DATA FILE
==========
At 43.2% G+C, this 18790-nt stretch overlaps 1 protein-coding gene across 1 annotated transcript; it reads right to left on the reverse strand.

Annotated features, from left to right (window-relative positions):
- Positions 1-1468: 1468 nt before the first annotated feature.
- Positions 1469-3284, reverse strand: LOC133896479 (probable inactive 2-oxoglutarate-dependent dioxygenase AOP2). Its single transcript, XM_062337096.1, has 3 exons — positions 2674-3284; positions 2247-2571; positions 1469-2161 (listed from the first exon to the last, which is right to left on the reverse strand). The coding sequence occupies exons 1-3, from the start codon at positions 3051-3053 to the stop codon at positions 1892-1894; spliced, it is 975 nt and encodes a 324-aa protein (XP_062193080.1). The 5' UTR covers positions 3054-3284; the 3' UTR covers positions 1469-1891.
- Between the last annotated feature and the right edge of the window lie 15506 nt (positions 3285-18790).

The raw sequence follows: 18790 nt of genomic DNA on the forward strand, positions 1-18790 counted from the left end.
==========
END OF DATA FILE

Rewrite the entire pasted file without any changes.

At 43.2% G+C, this 18790-nt stretch overlaps 1 protein-coding gene across 1 annotated transcript; it reads right to left on the reverse strand.

Annotated features, from left to right (window-relative positions):
- Positions 1-1468: 1468 nt before the first annotated feature.
- Positions 1469-3284, reverse strand: LOC133896479 (probable inactive 2-oxoglutarate-dependent dioxygenase AOP2). Its single transcript, XM_062337096.1, has 3 exons — positions 2674-3284; positions 2247-2571; positions 1469-2161 (listed from the first exon to the last, which is right to left on the reverse strand). The coding sequence occupies exons 1-3, from the start codon at positions 3051-3053 to the stop codon at positions 1892-1894; spliced, it is 975 nt and encodes a 324-aa protein (XP_062193080.1). The 5' UTR covers positions 3054-3284; the 3' UTR covers positions 1469-1891.
- Between the last annotated feature and the right edge of the window lie 15506 nt (positions 3285-18790).

The raw sequence follows: 18790 nt of genomic DNA on the forward strand, positions 1-18790 counted from the left end.